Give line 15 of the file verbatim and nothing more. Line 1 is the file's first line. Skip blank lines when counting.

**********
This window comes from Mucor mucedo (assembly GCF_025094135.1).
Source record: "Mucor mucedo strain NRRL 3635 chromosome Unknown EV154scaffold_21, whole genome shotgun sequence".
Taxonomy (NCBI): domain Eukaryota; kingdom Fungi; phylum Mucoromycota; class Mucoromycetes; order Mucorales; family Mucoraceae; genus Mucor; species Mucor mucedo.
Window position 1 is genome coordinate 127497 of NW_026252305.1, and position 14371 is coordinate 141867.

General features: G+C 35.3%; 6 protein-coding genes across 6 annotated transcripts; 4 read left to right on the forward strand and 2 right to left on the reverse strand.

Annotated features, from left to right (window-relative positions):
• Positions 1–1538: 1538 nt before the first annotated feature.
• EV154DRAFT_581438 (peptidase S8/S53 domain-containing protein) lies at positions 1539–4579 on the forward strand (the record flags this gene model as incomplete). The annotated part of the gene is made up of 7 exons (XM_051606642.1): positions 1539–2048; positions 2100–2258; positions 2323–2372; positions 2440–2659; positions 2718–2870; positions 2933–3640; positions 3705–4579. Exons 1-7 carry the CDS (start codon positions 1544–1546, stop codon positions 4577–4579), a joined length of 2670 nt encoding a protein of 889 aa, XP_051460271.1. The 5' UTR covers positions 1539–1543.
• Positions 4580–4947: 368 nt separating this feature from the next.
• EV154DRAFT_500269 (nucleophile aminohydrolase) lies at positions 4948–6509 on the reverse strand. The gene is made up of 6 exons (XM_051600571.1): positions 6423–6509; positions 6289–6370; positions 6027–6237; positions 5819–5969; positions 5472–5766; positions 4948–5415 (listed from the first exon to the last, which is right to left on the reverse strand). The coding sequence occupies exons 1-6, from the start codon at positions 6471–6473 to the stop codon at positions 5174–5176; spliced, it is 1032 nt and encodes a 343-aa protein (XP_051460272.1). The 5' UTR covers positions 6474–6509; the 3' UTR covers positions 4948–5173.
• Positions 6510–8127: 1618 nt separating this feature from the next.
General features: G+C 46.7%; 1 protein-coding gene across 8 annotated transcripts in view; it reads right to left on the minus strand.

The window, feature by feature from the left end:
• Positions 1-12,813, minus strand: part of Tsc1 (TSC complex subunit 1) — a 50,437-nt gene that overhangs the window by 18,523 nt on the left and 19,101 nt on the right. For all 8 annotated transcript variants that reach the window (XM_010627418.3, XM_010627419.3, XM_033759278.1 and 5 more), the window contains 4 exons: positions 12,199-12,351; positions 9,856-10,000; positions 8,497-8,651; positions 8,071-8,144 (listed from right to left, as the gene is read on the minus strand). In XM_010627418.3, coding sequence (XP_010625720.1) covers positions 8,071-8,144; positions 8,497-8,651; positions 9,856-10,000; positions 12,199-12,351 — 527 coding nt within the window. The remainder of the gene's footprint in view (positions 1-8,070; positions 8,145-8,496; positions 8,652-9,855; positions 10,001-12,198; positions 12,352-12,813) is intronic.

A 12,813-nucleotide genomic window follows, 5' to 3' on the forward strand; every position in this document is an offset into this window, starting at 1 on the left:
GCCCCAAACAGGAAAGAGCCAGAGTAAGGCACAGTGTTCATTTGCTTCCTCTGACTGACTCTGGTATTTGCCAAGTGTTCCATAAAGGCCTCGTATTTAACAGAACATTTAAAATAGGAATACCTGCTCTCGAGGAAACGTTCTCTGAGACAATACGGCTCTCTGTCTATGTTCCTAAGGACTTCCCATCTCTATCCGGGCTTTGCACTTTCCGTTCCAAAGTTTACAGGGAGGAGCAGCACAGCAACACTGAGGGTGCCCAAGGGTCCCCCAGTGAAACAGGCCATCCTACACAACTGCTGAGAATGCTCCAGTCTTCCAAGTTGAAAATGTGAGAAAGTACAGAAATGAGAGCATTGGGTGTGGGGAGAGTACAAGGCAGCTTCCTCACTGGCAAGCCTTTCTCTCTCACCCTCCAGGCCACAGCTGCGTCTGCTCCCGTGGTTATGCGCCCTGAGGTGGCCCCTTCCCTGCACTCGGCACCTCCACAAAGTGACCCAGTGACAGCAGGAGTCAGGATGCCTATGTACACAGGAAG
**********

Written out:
A 12,813-nucleotide genomic window follows, 5' to 3' on the forward strand; every position in this document is an offset into this window, starting at 1 on the left: